ChartresCathedralconstructionstarted
in1134duringtheEarlyGothicperiodand
wasdestroyedbyfirein1194whichledto
reconstructionintheHighGothicstyle

Figure 18-4 Aerial view of Chartres


Cathedral (from the northwest), Chartres,
France, begun 1134; rebuilt after 1194.

13

RoyalPortalChartresCathedral(EarlyGothic,1145)

Statuecolumnsofkingsandqueensflankthe3doorways/episodesofChristslifearecarvedonthecolumncapitalsandforma
frieze/linkfromoneentrancetothenext/mostcompleteandimpressivesurvivingensembleofEarlyGothicsculpture
RightPortal:archivoltsdepict7femaleLiberalArtsandtheirmalecompanions(figuresrepresentcoreofmedievallearningand
symbolizehumanknowledgewhichwasbelievedtoleadtotruefaith)/inthetympanum,ChristappearsinlapofVirginMary(like
ByzantineTheotokosandRomanesqueThroneofWisdom)
CultoftheVirginMaryreachedahighpointintheGothicage/theseverityofRomanesquethemesstressingtheLastJudgment
yieldedtothegentlenessofGothicart,inwhichMaryisthekindlyQueenofHeaven
LeftPortal:ChristsAscensionintoHeaven/archivoltshavesignsofzodiacandscenesrepresentingvariouslaborsofmonthsofyear=
symbolsofcosmicandearthlyworlds
CentralPortal:SecondComing(LastJudgmenttheme)stillimportant/Themebecameasymbolofsalvationratherthandamnation

Figure 18-5 Royal Portal, west facade, Chartres Cathedral, Chartres, France, ca. 11451155.
14

ChartresRoyalPortalOldTestamentkingsandqueens

OldTestamentkingsandqueensareconsideredroyalancestorsofChrist/thesecharacterssupporttheNewTestamentfiguresabove
thedoorways/theywear12thcenturyclothesandareregardedasimagesofkingsandqueensofFrance=symbolsofsecularaswellas
ofbiblicalauthority
Romanesque:linearfoldsingarmentsandelongatedproportions
Gothicfiguresare
attachedtocolumns/
Classicalstatues
(caryatids)replacedthe
columns
Statuesdisplayfirstsigns
ofanewnaturalism/they
have3Dvolume/human
faces(notmasks)which
personalize/individualize
theportraits

Figure 18-6 Old Testament kings and


queens, jamb statues, central doorway of
Royal Portal, Chartres Cathedral, Chartres,
France, ca. 11451155.

Figure 18-6 Alternate View


Saints from left jamb, central portal
(west), braided lady, two male saints

15

HighGothicPlanChartresCathedral(rebuilt1194)
Architecturalhistorians
considerthepost1194
ChartresCathedralthefirst
HighGothicbuilding
Incorporatedtheoldcrypt
andwestfaadeinthenew
building
Newkindoforganizationin
plan:RECTANGULARBAYS
flankedbyonesinglesquarein
eachaisleratherthantwo,no
alternatesupportsystem,
vaultshad4partsnot6=nave
lookslikeonecontinuoushall
Plannedfrombeginningwith
flyingbuttresseswhichmade
possibletheeliminationofthe
tribune/gallery

Figure 18-11 Plan of


Chartres Cathedral, Chartres,
France, as rebuilt after 1194
(after Paul Frankl).

Tripartite(3)naveelevation:
arcade,triforiumand
clerestorywithenlarged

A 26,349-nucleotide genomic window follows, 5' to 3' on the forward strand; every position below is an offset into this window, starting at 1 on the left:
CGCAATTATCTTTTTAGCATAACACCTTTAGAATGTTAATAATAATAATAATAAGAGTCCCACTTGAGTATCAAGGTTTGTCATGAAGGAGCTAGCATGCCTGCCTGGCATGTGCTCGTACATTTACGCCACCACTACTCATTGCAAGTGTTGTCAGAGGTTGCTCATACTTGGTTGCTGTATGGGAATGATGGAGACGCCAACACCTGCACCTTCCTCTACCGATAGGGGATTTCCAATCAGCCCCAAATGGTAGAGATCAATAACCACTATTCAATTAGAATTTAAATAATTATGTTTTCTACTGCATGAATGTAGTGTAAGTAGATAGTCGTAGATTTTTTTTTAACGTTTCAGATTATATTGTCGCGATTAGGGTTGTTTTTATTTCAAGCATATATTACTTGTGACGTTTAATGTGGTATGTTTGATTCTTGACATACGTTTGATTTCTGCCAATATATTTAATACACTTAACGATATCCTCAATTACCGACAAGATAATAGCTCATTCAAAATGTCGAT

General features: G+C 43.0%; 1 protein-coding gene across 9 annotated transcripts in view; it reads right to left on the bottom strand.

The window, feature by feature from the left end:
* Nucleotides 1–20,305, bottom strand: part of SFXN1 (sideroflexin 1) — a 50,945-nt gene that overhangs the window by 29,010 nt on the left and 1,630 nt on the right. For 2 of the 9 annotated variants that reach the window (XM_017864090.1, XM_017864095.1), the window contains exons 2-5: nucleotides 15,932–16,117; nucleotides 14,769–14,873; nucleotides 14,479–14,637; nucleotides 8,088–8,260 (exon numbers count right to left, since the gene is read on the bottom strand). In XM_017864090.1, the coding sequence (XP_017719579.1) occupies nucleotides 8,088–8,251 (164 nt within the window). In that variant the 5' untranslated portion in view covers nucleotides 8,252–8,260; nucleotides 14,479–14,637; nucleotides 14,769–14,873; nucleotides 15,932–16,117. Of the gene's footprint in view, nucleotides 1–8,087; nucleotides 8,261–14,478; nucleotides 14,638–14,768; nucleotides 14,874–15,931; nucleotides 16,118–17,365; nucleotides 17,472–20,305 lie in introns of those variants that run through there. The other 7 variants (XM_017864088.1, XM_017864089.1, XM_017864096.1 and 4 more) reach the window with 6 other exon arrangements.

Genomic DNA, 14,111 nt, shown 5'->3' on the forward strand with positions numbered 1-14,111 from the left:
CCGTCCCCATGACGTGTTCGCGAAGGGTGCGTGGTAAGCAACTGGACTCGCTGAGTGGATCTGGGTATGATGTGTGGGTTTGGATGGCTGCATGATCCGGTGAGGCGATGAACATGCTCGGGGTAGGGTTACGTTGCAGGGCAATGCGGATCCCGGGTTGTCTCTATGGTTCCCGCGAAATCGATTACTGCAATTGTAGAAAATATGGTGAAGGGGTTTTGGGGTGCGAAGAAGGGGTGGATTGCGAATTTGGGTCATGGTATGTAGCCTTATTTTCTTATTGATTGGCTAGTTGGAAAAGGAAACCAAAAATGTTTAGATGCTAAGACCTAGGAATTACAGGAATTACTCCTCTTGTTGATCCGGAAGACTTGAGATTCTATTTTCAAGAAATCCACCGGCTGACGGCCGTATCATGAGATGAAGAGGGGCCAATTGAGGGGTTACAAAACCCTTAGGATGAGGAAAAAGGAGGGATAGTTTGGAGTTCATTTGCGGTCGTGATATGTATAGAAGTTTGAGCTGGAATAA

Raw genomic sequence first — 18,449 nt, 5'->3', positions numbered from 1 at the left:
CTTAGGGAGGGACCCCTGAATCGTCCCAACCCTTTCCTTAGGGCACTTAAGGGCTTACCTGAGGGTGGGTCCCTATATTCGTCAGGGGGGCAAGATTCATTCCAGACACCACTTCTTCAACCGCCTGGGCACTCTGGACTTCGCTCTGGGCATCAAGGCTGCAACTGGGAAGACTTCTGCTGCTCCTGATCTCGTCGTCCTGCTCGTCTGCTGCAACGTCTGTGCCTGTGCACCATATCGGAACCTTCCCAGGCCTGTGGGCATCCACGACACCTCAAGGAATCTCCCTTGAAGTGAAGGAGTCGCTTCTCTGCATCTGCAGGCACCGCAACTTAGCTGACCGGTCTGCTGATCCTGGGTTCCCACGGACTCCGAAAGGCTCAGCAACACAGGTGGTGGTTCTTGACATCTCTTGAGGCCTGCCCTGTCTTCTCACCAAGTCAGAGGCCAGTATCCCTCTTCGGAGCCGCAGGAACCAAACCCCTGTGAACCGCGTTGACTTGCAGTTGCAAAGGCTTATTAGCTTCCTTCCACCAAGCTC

windows(doublelancets
crownedbyasingleoculus)

Figure 18-12 Interior of Chartres


Cathedral (view facing east), Chartres,
France, begun 1194.
16

PorchoftheConfessorsHighGothicSpiritSculpturesofNewChartres
13thCenturyGothicSculpture=Second
Classicalrevolution
Statuesofsaintsonportaljambsaremore
independentfromthearchitectural
framework
GreatchangesinGothicsculptureseen:
RightFigure1815Architecturalsetting
doesnotdetermineposesthesaintsappear
tobecommunicatingwithoneanother,turn
slightlytowardandawayfromeachother
Draperyfoldsarenotstifffabricsoftly
fallsandlapsoverthebodies
Faceshaveindividualizedfeaturesand
distinctivepersonalities
LeftFigure1816Theodoreasideal
Christianknight(Gothiccrusader)/clothed
incrusaderattire/headturnedtoleft,hipto
rightbodysswayrecallsClassicalGreek
statuarycontrappostostance

Figure 18-16 Saint Theodore, jamb


statue, Porch of the Martyrs (left
doorway), south transept, Chartres
Cathedral, Chartres, France, ca.

Figure 18-15 Saints Martin, Jerome, and


Gregory, jamb statues, Porch of the Confessors
(right doorway), south transept, Chartres
Cathedral, Chartres, France, ca. 12201230. 17

StainedGlassMysticalLuxNova

UseofstainedglassinGothicperiod:itdoesnotconceal
walls,butreplacesthem/transmitslightratherthan
reflectinglight
Twotypesofstonewindowframesintowhichglasswasset:
platetraceryandbartracery
OurLadyoftheBeautifulWindowtallsinglelancet/
survivedfireof1194/centralsectiondepictingVirginMary
enthronedwithChristChildinherlapisoriginalfrom
1170/framingangelsagainstbluebackgroundadded13 th
century
GothicandByzantinebuildersusedlighttotransformthe
materialworldintothespiritual,butinoppositeways
(discussthedifference)

Figure 18-13 Virgin and Child and angels (Notre


Dame de la Belle Verrire), window in the choir of
Chartres Cathedral, Chartres, France, ca. 1170, with
13th century side panels. Stained glass, 16 X 7 X 8.

18

ChartresRoseWindowAGiftFromtheQueenofFrance
Rosewindow=approx.43ft.indiameter/
bartracery/centerofroseisenthroned
VirginandChild/aroundherare4dovesof
theHolySpiritand8angels/squarepanels
containimagesofOldTestamentkings
Royalmotifs=yellowcastlesand
fleursdelis
Lancets=St.AnneandbabyVirginin
centerflankedby4ofChristsOld
Testamentancestors
ColorSymbolismofthetime:Blue=
heaven,Red=Passion,White=Purity,
Green=Fertility,Yellow=PresenceofGod

Figure 18-14 Rose window and lancets,


north transept, Chartres Cathedral,
Chartres, France, ca. 1220. Stained glass,
rose window approx. 43 in diameter.

19

HighGothicAmiensCathedral,France(begun1220)
Architects:RobertdeLuzarches,Thomas
andRenauddeCormont
Beganconstruction1220/navecompleted
1236/radiatingchapelsby1247/choirby
approx.1270
UsescompleteHighGothicstructural
vocabulary:
rectangularbays/4partribvault/
buttressingsystem/noalternatesupport
system,onlycompoundpiers
Conceptofaselfsustainingskeletal
architecturereachedfullmaturitywith
Amiens/noneedforheavymassesorthick
weightbearingwallsbecauseofbuttressing
system
Figure 18-17 ROBERT DE LUZARCHES,
THOMAS DE CORMONT, and RENAUD DE
CORMONT, interior of Amiens Cathedral (view
facing east), Amiens, France, begun 1220.

20

AmiensCathedralQuestforHeight